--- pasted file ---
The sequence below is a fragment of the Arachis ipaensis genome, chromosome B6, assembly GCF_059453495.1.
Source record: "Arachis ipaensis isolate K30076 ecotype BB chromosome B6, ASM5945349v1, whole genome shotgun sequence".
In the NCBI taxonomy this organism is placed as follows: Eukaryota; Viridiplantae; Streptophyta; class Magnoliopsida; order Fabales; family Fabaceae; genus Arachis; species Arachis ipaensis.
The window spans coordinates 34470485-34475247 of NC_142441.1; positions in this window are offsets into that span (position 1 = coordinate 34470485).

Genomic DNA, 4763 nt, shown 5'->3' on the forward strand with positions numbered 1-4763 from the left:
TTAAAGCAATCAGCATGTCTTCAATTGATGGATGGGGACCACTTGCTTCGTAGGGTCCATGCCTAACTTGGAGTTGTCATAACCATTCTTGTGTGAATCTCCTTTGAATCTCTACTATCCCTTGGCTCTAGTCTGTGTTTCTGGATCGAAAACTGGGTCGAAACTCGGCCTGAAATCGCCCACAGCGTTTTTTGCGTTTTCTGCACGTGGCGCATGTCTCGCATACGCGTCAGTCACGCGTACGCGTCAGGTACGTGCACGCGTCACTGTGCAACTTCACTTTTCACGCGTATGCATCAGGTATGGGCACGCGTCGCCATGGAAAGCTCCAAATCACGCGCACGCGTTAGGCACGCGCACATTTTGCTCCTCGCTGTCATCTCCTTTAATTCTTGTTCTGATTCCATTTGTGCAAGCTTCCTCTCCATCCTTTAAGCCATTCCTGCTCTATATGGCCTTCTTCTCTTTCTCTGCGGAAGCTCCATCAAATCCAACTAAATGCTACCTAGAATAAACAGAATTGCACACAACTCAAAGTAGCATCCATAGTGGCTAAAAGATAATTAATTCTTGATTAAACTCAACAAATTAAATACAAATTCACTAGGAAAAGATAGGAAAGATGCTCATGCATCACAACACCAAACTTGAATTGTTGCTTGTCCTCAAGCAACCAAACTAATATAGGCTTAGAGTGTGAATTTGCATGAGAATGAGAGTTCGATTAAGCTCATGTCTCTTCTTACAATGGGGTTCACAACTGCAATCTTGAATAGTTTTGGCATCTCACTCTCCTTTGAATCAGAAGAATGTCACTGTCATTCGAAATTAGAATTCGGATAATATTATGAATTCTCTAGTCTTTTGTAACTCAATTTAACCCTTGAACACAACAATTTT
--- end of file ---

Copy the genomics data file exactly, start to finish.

The sequence below is a fragment of the Arachis ipaensis genome, chromosome B6, assembly GCF_059453495.1.
Source record: "Arachis ipaensis isolate K30076 ecotype BB chromosome B6, ASM5945349v1, whole genome shotgun sequence".
In the NCBI taxonomy this organism is placed as follows: Eukaryota; Viridiplantae; Streptophyta; class Magnoliopsida; order Fabales; family Fabaceae; genus Arachis; species Arachis ipaensis.
The window spans coordinates 34470485-34475247 of NC_142441.1; positions in this window are offsets into that span (position 1 = coordinate 34470485).

Genomic DNA, 4763 nt, shown 5'->3' on the forward strand with positions numbered 1-4763 from the left:
TTAAAGCAATCAGCATGTCTTCAATTGATGGATGGGGACCACTTGCTTCGTAGGGTCCATGCCTAACTTGGAGTTGTCATAACCATTCTTGTGTGAATCTCCTTTGAATCTCTACTATCCCTTGGCTCTAGTCTGTGTTTCTGGATCGAAAACTGGGTCGAAACTCGGCCTGAAATCGCCCACAGCGTTTTTTGCGTTTTCTGCACGTGGCGCATGTCTCGCATACGCGTCAGTCACGCGTACGCGTCAGGTACGTGCACGCGTCACTGTGCAACTTCACTTTTCACGCGTATGCATCAGGTATGGGCACGCGTCGCCATGGAAAGCTCCAAATCACGCGCACGCGTTAGGCACGCGCACATTTTGCTCCTCGCTGTCATCTCCTTTAATTCTTGTTCTGATTCCATTTGTGCAAGCTTCCTCTCCATCCTTTAAGCCATTCCTGCTCTATATGGCCTTCTTCTCTTTCTCTGCGGAAGCTCCATCAAATCCAACTAAATGCTACCTAGAATAAACAGAATTGCACACAACTCAAAGTAGCATCCATAGTGGCTAAAAGATAATTAATTCTTGATTAAACTCAACAAATTAAATACAAATTCACTAGGAAAAGATAGGAAAGATGCTCATGCATCACAACACCAAACTTGAATTGTTGCTTGTCCTCAAGCAACCAAACTAATATAGGCTTAGAGTGTGAATTTGCATGAGAATGAGAGTTCGATTAAGCTCATGTCTCTTCTTACAATGGGGTTCACAACTGCAATCTTGAATAGTTTTGGCATCTCACTCTCCTTTGAATCAGAAGAATGTCACTGTCATTCGAAATTAGAATTCGGATAATATTATGAATTCTCTAGTCTTTTGTAACTCAATTTAACCCTTGAACACAACAATTTT